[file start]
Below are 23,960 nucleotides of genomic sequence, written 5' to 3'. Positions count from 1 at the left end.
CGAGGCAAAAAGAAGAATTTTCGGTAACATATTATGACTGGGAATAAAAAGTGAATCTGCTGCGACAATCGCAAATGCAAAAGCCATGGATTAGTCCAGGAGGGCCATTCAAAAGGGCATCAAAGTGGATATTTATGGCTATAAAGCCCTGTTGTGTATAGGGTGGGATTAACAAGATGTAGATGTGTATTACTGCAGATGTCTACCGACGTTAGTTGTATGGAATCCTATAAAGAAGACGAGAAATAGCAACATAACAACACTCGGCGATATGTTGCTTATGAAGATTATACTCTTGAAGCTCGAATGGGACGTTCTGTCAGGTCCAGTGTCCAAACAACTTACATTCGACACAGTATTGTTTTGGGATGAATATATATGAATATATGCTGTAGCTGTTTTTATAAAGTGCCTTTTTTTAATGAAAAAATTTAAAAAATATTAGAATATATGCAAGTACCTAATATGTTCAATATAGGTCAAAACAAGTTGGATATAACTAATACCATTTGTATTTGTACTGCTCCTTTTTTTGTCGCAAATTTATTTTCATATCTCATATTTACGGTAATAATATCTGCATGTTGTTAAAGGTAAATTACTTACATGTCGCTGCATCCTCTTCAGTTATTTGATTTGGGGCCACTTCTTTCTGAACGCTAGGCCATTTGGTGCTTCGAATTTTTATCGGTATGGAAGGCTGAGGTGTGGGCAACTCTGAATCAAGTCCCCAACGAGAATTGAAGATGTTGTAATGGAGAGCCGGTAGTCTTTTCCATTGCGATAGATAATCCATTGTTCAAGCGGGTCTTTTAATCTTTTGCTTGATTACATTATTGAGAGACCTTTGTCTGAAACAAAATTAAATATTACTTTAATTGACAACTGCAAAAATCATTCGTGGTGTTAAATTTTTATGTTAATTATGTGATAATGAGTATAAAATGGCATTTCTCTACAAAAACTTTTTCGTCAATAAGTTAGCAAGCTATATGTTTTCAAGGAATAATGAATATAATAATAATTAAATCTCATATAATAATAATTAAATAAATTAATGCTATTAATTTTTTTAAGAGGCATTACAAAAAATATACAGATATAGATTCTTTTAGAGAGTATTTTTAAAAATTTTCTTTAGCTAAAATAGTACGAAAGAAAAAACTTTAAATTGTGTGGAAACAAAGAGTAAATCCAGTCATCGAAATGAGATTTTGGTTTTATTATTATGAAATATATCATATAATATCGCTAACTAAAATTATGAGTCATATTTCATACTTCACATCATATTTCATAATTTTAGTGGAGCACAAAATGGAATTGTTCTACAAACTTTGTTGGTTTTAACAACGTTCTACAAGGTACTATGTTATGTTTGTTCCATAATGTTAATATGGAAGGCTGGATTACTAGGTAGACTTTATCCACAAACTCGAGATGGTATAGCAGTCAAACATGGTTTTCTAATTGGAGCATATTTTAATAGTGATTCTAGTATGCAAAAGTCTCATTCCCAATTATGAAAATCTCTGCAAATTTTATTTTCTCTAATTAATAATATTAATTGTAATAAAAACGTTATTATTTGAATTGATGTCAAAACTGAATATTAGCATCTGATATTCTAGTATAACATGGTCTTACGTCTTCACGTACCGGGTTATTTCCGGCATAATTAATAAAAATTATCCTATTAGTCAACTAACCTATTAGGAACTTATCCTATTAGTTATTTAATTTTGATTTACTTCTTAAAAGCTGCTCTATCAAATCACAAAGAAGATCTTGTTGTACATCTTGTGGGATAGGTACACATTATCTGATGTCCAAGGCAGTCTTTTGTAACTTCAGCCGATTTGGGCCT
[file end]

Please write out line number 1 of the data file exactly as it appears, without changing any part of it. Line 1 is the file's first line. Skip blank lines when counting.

Below are 23,960 nucleotides of genomic sequence, written 5' to 3'. Positions count from 1 at the left end.